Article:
As the UK housing prices continue to climb, getting a step onto the property ladder and having a deposit for a mortgage needs a bit of thinking about. A report published by the Bank of England in December 2020 highlighted that around 75% of renters are likely to remain renting because they have insufficient funds for a mortgage deposit.
It can take up to 3 years to save enough money for a deposit – even longer if you are wanting to buy in property hotspots such as London, Brighton or Edinburgh. According to high street bank Halifax, the average deposit being paid by a first-time buyer is £59,000 although there are mortgages available that only require a 5% deposit bringing this figure to a more reasonable £13,000.
So if you are thinking about purchasing a place of your own, how can you turn your property owning dream into reality and save for a deposit that is enough in this time of rising property prices, a tough mortgage market and stagnant wages? Here are 5 tips to help you save and get a deposit together.
1. Make it automatic
Just like you set up a direct debit to pay for your heating and phone bills, do the same with your approach to saving. Savers who set up a direct debit into a separate account to come out the day they get paid will save twice as much as those that don’t. App based challenger banks such as Monzo and Starling allow their customers to round up their spending and the balance is paid into a savings pot. Savings apps such as Plum take funds automatically each week based on your spending. Make it automatic and watch your savings grow.
2. Bag the difference
Whilst in Lockdown we spent less as there was little opportunity to socialise and tempt us to spend our money. Over the course of the year many people have realigned their spending habits to reflect this change. If post lockdown your spending habits have remained muted, you have changed jobs and have a higher wage coming in, or you are working from home more and spending less on commuting then save the difference before you get used to spending it.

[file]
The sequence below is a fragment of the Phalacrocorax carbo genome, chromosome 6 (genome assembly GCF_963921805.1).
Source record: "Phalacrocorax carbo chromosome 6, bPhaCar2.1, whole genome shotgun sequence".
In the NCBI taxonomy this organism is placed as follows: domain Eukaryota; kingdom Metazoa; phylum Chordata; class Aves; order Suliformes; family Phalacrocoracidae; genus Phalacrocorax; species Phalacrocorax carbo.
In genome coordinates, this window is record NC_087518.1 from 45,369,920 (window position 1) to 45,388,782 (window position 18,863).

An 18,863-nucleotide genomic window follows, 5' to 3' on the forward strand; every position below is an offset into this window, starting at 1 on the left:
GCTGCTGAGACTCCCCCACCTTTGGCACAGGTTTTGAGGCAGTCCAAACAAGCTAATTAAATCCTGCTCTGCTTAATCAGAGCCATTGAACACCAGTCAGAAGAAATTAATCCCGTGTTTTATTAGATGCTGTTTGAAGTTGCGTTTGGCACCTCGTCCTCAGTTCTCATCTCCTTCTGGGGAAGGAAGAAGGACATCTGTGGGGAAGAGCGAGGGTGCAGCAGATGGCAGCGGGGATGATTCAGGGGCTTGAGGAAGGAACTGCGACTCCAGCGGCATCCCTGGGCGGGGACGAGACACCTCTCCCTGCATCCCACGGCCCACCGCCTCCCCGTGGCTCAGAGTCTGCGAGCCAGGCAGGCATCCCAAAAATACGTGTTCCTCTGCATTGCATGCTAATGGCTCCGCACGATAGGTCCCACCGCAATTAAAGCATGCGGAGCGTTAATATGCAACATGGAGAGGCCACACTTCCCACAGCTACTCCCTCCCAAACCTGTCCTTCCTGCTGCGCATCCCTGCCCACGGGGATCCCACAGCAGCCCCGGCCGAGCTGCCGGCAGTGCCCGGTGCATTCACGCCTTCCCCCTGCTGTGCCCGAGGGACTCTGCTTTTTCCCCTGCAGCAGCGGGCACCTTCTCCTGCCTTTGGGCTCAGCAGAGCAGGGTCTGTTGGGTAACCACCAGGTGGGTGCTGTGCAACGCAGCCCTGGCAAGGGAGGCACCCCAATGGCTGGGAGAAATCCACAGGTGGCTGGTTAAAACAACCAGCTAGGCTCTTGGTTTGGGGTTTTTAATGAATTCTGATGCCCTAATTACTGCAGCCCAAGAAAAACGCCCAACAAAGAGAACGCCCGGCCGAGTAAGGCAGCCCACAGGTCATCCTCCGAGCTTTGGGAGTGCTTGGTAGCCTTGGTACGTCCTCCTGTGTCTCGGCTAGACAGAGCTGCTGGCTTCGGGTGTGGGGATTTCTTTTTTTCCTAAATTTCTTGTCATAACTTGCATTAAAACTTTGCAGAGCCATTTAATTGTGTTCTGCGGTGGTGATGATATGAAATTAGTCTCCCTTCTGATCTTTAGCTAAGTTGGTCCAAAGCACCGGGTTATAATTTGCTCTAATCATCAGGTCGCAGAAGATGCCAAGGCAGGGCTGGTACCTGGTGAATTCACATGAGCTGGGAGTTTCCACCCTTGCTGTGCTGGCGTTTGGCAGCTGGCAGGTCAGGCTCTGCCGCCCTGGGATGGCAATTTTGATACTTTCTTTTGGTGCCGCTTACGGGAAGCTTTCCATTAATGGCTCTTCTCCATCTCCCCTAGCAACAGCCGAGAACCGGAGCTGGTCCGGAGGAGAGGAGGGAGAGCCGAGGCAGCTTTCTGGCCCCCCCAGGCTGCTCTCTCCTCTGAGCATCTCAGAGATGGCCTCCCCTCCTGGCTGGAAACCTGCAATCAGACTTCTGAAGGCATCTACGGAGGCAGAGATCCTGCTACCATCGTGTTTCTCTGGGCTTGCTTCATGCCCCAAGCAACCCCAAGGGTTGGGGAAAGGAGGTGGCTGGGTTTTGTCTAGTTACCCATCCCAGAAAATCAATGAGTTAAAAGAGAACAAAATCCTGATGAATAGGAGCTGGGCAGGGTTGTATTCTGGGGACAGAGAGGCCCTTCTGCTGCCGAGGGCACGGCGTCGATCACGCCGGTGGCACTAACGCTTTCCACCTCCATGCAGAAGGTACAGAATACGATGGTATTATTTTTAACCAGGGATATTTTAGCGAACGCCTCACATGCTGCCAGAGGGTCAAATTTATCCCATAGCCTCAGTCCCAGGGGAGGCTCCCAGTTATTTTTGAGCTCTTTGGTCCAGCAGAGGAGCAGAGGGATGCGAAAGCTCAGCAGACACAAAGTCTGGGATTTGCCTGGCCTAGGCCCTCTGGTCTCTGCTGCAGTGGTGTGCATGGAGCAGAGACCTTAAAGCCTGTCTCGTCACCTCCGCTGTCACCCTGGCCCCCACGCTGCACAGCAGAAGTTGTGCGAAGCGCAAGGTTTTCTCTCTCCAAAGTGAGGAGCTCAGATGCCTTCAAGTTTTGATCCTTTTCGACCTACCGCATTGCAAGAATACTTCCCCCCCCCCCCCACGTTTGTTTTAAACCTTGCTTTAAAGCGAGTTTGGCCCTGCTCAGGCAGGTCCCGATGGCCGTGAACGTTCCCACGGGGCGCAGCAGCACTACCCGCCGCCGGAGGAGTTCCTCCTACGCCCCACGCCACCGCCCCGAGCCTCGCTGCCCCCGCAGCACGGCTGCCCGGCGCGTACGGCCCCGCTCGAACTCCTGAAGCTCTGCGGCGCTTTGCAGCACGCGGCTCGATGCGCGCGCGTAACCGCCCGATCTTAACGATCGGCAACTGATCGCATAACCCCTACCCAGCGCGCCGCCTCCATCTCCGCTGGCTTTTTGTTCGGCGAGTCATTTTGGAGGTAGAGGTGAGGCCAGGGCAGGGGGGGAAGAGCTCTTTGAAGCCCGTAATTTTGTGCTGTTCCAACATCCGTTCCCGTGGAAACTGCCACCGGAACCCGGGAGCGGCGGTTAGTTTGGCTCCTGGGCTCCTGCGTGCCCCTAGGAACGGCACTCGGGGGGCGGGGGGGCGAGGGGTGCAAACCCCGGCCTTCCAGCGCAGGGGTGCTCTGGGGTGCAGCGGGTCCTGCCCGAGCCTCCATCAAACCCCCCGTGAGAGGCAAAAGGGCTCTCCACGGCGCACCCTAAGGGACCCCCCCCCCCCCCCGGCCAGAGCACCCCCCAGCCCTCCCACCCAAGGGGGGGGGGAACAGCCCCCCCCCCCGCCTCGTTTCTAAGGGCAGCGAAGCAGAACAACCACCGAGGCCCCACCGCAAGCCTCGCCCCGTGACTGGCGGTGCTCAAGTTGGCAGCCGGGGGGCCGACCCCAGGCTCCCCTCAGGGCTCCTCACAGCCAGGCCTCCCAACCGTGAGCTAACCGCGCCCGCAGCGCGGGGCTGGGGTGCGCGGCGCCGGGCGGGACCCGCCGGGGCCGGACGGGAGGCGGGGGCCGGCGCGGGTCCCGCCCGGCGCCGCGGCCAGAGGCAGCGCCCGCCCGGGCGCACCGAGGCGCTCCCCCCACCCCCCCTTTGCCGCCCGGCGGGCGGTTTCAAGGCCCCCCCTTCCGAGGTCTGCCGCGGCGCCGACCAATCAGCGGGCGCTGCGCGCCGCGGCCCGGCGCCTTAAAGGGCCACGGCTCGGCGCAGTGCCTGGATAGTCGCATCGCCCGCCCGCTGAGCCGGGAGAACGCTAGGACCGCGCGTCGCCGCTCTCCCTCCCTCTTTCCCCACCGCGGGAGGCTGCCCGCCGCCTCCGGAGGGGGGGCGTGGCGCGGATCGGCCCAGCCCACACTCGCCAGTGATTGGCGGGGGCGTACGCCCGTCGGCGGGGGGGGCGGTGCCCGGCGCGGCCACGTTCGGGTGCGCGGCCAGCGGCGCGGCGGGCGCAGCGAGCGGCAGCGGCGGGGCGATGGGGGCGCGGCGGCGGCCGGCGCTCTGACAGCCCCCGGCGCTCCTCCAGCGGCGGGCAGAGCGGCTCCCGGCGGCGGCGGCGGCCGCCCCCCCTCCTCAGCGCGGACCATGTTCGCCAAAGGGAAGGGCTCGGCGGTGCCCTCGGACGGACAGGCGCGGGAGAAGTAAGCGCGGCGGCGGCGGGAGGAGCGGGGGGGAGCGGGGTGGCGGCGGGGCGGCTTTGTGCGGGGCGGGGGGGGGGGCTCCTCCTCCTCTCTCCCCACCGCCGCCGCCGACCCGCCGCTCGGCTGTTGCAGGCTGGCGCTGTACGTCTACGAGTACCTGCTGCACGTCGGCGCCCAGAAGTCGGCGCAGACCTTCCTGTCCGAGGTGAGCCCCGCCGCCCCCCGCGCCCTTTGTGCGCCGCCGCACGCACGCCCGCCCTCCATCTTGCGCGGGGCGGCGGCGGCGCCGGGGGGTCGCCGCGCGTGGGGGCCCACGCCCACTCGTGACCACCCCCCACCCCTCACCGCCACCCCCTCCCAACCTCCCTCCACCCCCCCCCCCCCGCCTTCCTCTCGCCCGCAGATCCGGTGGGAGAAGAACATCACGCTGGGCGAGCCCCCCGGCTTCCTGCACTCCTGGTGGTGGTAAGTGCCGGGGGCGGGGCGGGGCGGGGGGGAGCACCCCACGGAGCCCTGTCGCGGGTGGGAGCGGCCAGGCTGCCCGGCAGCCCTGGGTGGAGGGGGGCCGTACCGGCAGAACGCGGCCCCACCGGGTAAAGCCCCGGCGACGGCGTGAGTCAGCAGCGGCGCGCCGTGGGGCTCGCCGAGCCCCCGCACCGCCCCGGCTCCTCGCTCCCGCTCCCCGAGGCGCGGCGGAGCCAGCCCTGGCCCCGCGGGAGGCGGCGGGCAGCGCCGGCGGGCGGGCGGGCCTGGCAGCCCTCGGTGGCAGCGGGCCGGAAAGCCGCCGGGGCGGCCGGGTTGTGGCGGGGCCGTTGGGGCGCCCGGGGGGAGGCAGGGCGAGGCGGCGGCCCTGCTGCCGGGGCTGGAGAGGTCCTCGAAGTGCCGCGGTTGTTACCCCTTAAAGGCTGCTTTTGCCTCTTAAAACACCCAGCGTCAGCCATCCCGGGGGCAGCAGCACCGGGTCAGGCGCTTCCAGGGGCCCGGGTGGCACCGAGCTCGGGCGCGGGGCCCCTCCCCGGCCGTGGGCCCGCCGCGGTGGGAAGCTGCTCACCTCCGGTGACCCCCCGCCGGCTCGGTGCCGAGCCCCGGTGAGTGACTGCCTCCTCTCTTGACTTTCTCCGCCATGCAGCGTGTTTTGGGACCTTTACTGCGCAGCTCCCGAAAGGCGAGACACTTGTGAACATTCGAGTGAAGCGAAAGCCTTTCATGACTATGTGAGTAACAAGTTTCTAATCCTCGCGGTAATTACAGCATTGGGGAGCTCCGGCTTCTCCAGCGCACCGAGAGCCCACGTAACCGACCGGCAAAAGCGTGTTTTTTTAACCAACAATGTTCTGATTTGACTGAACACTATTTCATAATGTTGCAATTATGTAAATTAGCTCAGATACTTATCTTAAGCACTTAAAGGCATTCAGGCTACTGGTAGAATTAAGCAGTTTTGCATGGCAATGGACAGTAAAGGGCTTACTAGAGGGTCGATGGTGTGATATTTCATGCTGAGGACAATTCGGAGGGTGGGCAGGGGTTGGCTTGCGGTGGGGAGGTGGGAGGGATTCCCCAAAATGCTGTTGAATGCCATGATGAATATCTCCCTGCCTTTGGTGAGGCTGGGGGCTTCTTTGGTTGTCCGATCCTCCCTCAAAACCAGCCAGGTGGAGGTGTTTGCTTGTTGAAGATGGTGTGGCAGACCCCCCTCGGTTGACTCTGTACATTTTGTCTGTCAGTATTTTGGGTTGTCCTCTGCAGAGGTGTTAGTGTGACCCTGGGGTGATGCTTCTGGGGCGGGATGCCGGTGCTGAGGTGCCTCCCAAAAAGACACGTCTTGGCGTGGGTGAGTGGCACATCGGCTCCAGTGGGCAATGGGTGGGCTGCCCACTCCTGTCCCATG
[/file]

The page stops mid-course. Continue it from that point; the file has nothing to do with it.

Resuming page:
3. Find savings in your spending
Take a look at your monthly outgoings, including any optional employee benefits that you may be paying for but aren’t using, is there anything you can sacrifice or find an alternative cheaper option? Could you hold on to your mobile phone a little longer and switch to a sim only tariff instead of a contract? If you live in a city can you rely on public transport instead of having a car and save on the running costs and parking fees? Small savings in all areas of your spending could start to mount up and help with saving for your deposit.
4. Be incentivised
Getting the right product and making the most of any government incentive is a quick win to making the most of your savings. If you are under 40 and buying property for the first time you can set up a Lifetime Isa (Lisa). The benefit of a Lisa is that you can put up to £4,000 in it each year and get a 25% bonus from the government that is paid monthly. When you are ready to withdraw the amount for your deposit you pay no penalty. So maxing out on a Lisa and paying in £4,000 for 3 years your £12,000 investment would grow to £15,000 courtesy of the government bonus and that’s before any interest accruing.
5. Get mortgage savvy
The pandemic pulled the plug on high loan to value mortgages but in 2021 the Government announced it would provide the security to lenders in order to enable them to step up the availability of such mortgages for those wanting to get on the property owning ladder. The government’s new mortgage guarantee scheme is good news for first time buyers. More and more lenders are now offering a 5 per cent deposit scheme with the bulk of the mortgage, 80%, being guaranteed against default by the government. In addition, participating lenders must offer the option of a 5 year fixed rate product – offering the borrower the security of predictable repayments for a longer period.
Be aware of the different types of mortgages on offer and the commitment you are making. Your creditworthiness will play an important part in your mortgage application and ensuring you have a good credit score is vital. Read about what a credit score is and how you can improve it.
Despite the focus on saving for a deposit, bear in mind there are other costs associated with purchasing a property. These include Survey costs, solicitor fees, buildings insurance, Stamp Duty and initial furnishing and decorating costs. It’s important that you don’t over extend yourself. Make sure you save enough not just for a deposit but to cover these costs before you start the hunt for your new home.
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